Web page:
Here you will find a complete overview of the English phonological system as well as teaching techniques, materials, and lesson plans. The following links are in chronological order of a set program in somewhat of a ‘bloc-by-bloc’ structure starting from general fundamentals to more specific nuances. When implementing this phonological program in your classroom you can start from the very beginning, or implement the specific features you want as they come up (i.e. in a corresponding grammar lesson, for instance, teaching the pronunciation of -ed endings for the past simple).
This section is built for teachers; however, you can refer your students to any of the links on the ESL phonology for learners page here for explanation and practice exercises.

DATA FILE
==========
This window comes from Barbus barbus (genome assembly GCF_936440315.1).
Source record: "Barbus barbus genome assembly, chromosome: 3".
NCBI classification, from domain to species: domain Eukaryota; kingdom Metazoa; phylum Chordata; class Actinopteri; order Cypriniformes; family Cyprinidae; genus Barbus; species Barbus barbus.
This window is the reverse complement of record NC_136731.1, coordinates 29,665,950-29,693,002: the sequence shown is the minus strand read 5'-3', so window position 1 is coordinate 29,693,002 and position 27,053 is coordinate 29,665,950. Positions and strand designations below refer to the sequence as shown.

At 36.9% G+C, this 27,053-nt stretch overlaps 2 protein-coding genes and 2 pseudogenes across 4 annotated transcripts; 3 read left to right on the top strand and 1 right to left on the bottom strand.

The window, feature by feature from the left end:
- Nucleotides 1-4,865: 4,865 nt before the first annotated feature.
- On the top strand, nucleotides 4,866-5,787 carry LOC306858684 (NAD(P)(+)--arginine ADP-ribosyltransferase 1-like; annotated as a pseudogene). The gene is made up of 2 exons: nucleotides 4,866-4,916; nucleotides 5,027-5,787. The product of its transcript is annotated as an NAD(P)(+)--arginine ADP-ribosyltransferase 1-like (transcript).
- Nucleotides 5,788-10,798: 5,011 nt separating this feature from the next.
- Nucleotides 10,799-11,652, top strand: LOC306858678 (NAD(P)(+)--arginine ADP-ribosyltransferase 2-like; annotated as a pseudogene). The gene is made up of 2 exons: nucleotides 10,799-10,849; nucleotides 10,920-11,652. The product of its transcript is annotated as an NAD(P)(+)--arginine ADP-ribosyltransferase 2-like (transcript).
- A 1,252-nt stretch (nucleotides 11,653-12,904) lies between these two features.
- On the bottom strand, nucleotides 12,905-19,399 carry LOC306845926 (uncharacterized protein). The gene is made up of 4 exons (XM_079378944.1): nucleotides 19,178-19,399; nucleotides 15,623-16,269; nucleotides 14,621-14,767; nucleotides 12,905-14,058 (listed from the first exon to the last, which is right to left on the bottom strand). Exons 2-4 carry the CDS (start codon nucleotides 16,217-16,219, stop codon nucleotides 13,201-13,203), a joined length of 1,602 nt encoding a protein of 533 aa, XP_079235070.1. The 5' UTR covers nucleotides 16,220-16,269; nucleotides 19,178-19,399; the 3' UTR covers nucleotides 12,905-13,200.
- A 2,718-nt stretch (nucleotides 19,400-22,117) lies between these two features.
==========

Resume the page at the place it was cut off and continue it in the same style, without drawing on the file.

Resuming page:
In one short blog, you will learn about pronouncing ALL of the consonants sounds of the English language; AND get a start on mastering phonology, speaking cool different accents, and getting a job as a famous actor or even a mysterious international spy!
A full and detailed lesson plan that will not only teach your students the three main modes of pronouncing consonant sounds but will also give them plenty of speaking practice in a fun, practical, and communicative lesson.
There are 16 vowel sounds in North American English (the dialects of the USA and Canada); however, there are ONLY 5 vowel letters – a, e, i, o, and u (well, six if you count the letter of ‘y’). If you want to know how to properly teach your students how to pronounce NAE, you better read this blog.
Pronunciation of -ed endings is a common frustration for ESL students. Here, you will learn the rule governing the pronunciation of -ed endings and get some advice on how to implement this rule inside the classroom.
-s endings are common place and often mispronounced. Find out the rule governing the pronunciation of -s endings and how best to teach their pronunciation to your students.